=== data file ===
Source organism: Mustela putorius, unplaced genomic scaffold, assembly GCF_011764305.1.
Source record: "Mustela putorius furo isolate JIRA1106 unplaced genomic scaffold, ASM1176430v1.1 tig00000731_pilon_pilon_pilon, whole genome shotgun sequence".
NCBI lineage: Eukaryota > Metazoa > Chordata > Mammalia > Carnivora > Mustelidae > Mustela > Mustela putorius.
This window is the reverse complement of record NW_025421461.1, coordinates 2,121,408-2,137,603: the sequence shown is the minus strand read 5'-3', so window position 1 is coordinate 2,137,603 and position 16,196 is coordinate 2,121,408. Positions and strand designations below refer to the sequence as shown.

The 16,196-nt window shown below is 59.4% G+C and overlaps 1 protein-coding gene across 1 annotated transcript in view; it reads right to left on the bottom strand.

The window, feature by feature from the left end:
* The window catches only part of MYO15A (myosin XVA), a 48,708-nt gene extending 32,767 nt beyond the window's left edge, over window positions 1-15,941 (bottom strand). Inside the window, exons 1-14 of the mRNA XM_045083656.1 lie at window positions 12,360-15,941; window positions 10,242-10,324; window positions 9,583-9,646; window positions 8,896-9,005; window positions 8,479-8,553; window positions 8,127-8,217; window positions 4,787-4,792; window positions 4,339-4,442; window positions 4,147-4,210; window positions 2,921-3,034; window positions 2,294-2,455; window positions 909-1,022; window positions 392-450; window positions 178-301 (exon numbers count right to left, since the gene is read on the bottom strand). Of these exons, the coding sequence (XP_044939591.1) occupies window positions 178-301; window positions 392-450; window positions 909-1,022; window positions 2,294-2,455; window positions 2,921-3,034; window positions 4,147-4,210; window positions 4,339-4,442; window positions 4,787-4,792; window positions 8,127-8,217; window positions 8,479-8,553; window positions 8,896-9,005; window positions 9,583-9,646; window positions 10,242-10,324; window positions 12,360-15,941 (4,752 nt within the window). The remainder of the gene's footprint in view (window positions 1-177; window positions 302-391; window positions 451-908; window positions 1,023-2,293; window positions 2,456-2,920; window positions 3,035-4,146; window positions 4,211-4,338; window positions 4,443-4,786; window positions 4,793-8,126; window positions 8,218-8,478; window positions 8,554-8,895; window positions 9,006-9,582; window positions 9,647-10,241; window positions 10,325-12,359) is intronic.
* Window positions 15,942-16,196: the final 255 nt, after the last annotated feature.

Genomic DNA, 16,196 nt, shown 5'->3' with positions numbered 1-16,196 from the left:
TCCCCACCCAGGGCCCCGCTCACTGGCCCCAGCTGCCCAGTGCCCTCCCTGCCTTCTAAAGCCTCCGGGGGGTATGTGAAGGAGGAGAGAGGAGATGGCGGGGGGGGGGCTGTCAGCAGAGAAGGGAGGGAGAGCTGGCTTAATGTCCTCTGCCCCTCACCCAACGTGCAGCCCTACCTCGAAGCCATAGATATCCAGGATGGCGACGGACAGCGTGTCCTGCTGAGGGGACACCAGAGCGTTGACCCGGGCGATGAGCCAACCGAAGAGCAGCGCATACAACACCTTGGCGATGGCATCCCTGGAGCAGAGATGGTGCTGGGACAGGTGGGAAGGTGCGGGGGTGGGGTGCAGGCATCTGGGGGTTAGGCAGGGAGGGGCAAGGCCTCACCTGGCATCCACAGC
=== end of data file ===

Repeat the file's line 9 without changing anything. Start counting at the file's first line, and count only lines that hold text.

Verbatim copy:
Genomic DNA, 16,196 nt, shown 5'->3' with positions numbered 1-16,196 from the left: